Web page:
Malta’s Planning Authority has approved plans for the Chinese Embassy to transform almost 20,000 square meters of agricultural land in Pembroke into its new home.
NGO representative Annick Bonello and Pembroke local council representative Kevin Borg were the only two PA board members to vote against the project. Vincent Cassar, Martin Camilleri, Victor Axiaq, Joseph Brincat, Gilmour Camilleri, Saviour Debono Grech, Sean Mangion, Duncan Mifsud and Omar Vella voted in favour.
The Chinese Embassy and PA board were also able to reach a compromise on the planning gain for the site. The Chinese government wanted to reduce the planning gain of €478,000 and will pay now €350,000. The fee is usually used to mitigate the environmental impact of a project.
According to the application, the embassy will rise to six floors, will have 20 residential apartments and a formal garden of 5,000sqm.
Almost 1,000 residents expressed their objection to the project. However, it seems that the PA board has steamrolled over public opinion.
Concerns over traffic and the construction of a road to cater to the embassy have also drawn the ire of the public. Pembroke, with several schools, is one of the most congested areas in Malta during early morning rush hour. Transport Malta has also noted that the creation of a new street could be dangerous for other drivers.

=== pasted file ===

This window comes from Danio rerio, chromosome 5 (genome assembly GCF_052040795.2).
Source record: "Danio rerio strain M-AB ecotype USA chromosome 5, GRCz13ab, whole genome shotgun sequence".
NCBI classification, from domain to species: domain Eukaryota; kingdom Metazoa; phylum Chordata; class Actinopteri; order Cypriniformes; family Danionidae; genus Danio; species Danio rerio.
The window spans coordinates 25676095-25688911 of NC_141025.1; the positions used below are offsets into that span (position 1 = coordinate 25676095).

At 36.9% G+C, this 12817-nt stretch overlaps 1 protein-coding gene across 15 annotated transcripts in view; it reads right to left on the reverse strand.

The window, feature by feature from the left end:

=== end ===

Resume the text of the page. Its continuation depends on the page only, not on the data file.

While within the development zone, the 19,000 square metre site also lies just 280m away from a Special Area of Conservation within Pembroke that’s protected under flora, fauna, and natural habitats regulations.
The site, located on Suffolk Street, is right behind St Catherine’s school and neighbours the Labour Party’s Australia Hall, which has fallen into utter disrepair over the last few years.
The Chinese government had purchased the land from the government in 2015 in a deal worth around €7,880,000, one of many government-sanctioned sales of public land under the current administration.
However, the Chinese government had first earmarked the site way back in 2007, with the Ambassador reaching out to the government over a 10,000 square metre plot in Pembroke.
Meanwhile, the land transfer was only possible after the previous Nationalist Administration amended local plans to allow the construction of an embassy on the stretch of green land. The site, it should be noted, had always been earmarked for development.
The agreement in 2015 was approved by both government and the opposition.
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